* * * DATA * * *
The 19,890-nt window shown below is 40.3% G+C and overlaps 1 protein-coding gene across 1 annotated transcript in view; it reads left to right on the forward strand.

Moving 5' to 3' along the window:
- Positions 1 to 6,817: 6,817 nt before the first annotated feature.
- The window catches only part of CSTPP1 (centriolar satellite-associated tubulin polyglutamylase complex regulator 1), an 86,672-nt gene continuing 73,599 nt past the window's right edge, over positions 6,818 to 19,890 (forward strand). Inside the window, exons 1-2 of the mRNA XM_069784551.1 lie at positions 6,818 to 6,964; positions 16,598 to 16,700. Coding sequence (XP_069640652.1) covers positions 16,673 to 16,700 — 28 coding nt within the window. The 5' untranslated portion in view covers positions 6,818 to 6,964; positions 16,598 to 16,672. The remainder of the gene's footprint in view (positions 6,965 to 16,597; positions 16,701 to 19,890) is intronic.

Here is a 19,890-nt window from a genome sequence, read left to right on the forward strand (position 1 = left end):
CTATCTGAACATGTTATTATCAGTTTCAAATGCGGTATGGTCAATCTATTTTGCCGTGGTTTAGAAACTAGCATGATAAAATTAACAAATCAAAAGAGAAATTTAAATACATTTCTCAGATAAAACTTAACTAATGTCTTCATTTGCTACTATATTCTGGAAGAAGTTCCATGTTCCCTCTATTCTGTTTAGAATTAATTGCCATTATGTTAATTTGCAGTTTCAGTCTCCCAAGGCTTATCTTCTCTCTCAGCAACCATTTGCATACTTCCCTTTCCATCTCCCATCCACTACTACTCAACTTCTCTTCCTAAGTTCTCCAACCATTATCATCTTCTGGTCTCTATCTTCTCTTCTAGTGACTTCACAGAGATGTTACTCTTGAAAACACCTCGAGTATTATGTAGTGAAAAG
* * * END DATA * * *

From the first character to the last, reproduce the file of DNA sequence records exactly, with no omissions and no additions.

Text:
The 19,890-nt window shown below is 40.3% G+C and overlaps 1 protein-coding gene across 1 annotated transcript in view; it reads left to right on the forward strand.

Moving 5' to 3' along the window:
- Positions 1 to 6,817: 6,817 nt before the first annotated feature.
- The window catches only part of CSTPP1 (centriolar satellite-associated tubulin polyglutamylase complex regulator 1), an 86,672-nt gene continuing 73,599 nt past the window's right edge, over positions 6,818 to 19,890 (forward strand). Inside the window, exons 1-2 of the mRNA XM_069784551.1 lie at positions 6,818 to 6,964; positions 16,598 to 16,700. Coding sequence (XP_069640652.1) covers positions 16,673 to 16,700 — 28 coding nt within the window. The 5' untranslated portion in view covers positions 6,818 to 6,964; positions 16,598 to 16,672. The remainder of the gene's footprint in view (positions 6,965 to 16,597; positions 16,701 to 19,890) is intronic.

Here is a 19,890-nt window from a genome sequence, read left to right on the forward strand (position 1 = left end):
CTATCTGAACATGTTATTATCAGTTTCAAATGCGGTATGGTCAATCTATTTTGCCGTGGTTTAGAAACTAGCATGATAAAATTAACAAATCAAAAGAGAAATTTAAATACATTTCTCAGATAAAACTTAACTAATGTCTTCATTTGCTACTATATTCTGGAAGAAGTTCCATGTTCCCTCTATTCTGTTTAGAATTAATTGCCATTATGTTAATTTGCAGTTTCAGTCTCCCAAGGCTTATCTTCTCTCTCAGCAACCATTTGCATACTTCCCTTTCCATCTCCCATCCACTACTACTCAACTTCTCTTCCTAAGTTCTCCAACCATTATCATCTTCTGGTCTCTATCTTCTCTTCTAGTGACTTCACAGAGATGTTACTCTTGAAAACACCTCGAGTATTATGTAGTGAAAAG